I've always found the assumption that AMD's lead will be insurmountable fascinating. AMD was much, much farther behind Intel with the launch of Bulldozer and its subsequent products than Intel is behind AMD now. Have people forgotten the 2500k being comparable in MT to Bulldozer with twice as many cores?

    Intel's core design is still reasonably good; if Golden Cove has a nice improvement, they'll likely have a higher IPC design than AMD. If Rocket Lake needed twice as many cores as Zen 3 to match it, that'd be one thing, but it's really only at a major disadvantage in one area, efficiency.

    The most common response I see to this is that AMD is firing on all cylinders now, but while Intel wasn't making the kind of improvements AMD is making now, they were still turning out good products several years after Bulldozer came out.
    Reply
  • Spunjji - Friday, March 26, 2021 - link

    Yeah, I entirely agree with you that AMD are in no way "unassailable" at present - especially not by the juggernaut that is Intel. When people will buy your products in huge quantities whether good or bad, you can guarantee the revenue streams required to put good designs together in the current era of CPU design. Reply
  • GeoffreyA - Friday, March 26, 2021 - link

    Yes. My belief is that Intel will be back on track one of these years, but it won't be a repeat of the Phenom/Bulldozer era. AMD, having learnt the hard way, is fighting like Goku against Frieza, and I think (I hope?) they'll keep it up. Just watch out for dirty tricks, AMD! Most likely, once Intel's process troubles are mended, we'll see Ryzen and Core toe to toe, each leading slightly at different times. "Core leads, 2030. Ryzen back on top, 2031." Of course, ARM could muddle this nice picture but we'll see what happens. Reply
  • GeoffreyA - Wednesday, March 24, 2021 - link

    Agreed. Tick-Tock might not be enough this time. As AMD's Mike Clark, I think, said: "We're going tock, tock, tock." Reply
  • FunBunny2 - Wednesday, March 24, 2021 - link

    "We're going tock, tock, tock."

    one has to wonder when the laws of God make ever smaller nodes impossible. quantum computing is cool, but doesn't fit easily with deterministic tock.
    Reply
  • Fulljack - Wednesday, March 24, 2021 - link

    I think the point is since AMD are fabless, they'd focus solely on the uArch design and not about the fabrication process. Reply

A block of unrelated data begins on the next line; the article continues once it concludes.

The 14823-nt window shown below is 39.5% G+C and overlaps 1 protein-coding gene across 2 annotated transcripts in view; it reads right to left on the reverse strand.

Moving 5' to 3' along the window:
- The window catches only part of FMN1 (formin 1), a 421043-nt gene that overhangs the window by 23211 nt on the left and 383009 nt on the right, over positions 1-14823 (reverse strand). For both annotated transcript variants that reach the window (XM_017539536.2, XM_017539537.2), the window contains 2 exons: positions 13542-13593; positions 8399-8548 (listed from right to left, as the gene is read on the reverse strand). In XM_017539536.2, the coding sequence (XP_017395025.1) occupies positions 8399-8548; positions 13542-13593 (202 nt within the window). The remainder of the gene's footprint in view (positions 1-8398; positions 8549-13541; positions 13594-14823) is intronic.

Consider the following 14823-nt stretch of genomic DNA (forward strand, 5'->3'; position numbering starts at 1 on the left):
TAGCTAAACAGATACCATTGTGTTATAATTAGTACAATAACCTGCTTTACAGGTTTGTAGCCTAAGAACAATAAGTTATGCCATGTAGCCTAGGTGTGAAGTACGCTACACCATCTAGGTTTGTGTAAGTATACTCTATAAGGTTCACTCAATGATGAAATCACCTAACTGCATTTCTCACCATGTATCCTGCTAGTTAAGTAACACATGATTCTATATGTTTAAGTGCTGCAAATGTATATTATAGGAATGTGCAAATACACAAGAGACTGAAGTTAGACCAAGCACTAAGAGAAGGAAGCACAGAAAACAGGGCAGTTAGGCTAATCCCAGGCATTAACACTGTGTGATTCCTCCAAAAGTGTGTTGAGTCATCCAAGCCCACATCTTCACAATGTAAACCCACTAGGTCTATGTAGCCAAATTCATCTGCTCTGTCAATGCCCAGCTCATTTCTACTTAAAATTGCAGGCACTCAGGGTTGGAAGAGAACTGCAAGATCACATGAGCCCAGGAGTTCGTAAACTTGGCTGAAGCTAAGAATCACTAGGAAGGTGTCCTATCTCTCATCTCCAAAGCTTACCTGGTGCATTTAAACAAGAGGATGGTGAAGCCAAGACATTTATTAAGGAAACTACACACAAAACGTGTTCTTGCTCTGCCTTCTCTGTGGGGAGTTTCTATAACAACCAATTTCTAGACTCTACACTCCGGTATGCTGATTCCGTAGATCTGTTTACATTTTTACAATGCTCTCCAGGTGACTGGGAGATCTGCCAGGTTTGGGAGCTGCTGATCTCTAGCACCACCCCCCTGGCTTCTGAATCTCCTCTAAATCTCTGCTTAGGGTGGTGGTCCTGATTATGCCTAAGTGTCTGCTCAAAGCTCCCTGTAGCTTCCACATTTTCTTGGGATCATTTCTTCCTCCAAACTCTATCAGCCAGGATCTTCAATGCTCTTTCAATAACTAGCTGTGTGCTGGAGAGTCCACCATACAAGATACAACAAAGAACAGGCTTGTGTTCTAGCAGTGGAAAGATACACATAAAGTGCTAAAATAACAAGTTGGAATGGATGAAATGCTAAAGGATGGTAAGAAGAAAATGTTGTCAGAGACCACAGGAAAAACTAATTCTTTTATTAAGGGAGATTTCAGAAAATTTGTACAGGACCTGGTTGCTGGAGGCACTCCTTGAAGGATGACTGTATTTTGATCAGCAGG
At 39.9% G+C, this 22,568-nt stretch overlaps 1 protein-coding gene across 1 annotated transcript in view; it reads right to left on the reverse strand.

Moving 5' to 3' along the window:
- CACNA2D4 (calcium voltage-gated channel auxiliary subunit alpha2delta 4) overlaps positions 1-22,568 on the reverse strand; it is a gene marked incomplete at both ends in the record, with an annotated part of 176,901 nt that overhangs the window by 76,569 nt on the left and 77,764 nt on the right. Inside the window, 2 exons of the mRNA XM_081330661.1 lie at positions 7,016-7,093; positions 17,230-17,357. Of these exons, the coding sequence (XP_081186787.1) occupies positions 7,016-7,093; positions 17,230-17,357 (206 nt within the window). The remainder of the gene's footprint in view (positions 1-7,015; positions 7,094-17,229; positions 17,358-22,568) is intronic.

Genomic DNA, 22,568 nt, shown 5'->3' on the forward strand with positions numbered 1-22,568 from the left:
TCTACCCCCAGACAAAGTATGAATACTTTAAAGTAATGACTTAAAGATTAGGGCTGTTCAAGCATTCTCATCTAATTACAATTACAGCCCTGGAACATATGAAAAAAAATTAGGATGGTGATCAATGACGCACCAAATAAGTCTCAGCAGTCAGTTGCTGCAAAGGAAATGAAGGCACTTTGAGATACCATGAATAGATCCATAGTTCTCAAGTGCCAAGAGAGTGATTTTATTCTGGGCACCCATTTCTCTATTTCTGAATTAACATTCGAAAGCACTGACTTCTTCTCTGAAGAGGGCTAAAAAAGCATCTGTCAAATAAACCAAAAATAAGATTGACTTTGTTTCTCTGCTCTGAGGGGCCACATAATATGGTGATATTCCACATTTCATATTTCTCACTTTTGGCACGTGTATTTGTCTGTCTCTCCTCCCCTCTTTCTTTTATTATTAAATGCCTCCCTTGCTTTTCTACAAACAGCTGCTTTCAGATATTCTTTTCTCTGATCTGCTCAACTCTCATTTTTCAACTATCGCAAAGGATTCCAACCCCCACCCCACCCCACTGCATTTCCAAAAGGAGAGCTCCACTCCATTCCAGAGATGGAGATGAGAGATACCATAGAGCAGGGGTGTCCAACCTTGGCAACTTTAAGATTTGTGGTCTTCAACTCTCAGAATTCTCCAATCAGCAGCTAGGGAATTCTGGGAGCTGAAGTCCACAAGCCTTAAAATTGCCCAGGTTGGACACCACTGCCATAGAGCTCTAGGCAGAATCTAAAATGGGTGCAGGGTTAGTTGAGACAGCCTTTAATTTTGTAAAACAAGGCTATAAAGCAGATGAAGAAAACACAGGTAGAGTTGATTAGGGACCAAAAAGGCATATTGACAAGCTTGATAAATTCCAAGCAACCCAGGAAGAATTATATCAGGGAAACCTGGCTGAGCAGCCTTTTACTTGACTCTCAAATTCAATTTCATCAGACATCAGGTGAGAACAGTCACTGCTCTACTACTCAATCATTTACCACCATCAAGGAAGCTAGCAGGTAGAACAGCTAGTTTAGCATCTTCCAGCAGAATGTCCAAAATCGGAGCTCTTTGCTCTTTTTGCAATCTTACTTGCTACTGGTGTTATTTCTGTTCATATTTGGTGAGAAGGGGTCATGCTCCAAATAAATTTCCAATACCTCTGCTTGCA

• GeoffreyA - Wednesday, March 24, 2021 - link

    "ever smaller nodes impossible"

    I think we're on the verge of that now, quantum tunnelling effects kicking in at <= 3 nm. I'd like to see what TSMC, Intel, AMD, and Apple do once the limit is reached. As for quantum computing, I sometimes wonder if these computers are really doing anything more than just being indeterministic---even a classical computer can simulate a QC, I believe, but orders of magnitude slower. At any rate, I need to get a better grounding on this topic.
    Reply
  • GeoffreyA - Wednesday, March 24, 2021 - link

    * just being probabilistic Reply
  • zodiacfml - Tuesday, March 23, 2021 - link

    wow 2024. we're not even half of 2021. if they could just take the hit and be the value option. Reply
  • Drumsticks - Wednesday, March 24, 2021 - link

    AMD embraced being the "value option" once long ago, I think it was like 2013? They didn't get on top with Zen (really Zen 2 and 3) by embracing the value option though. AMD ultimately didn't settle for mediocrity, and we shouldn't really want Intel to either. AMD is probably driven right now by the knowledge that Intel *can* put out capable products and execute a capable roadmap - the fact that they haven't for the last few years might inform expectations, but neither AMD nor us should assume Intel will never get a competent roadmap executed again. Reply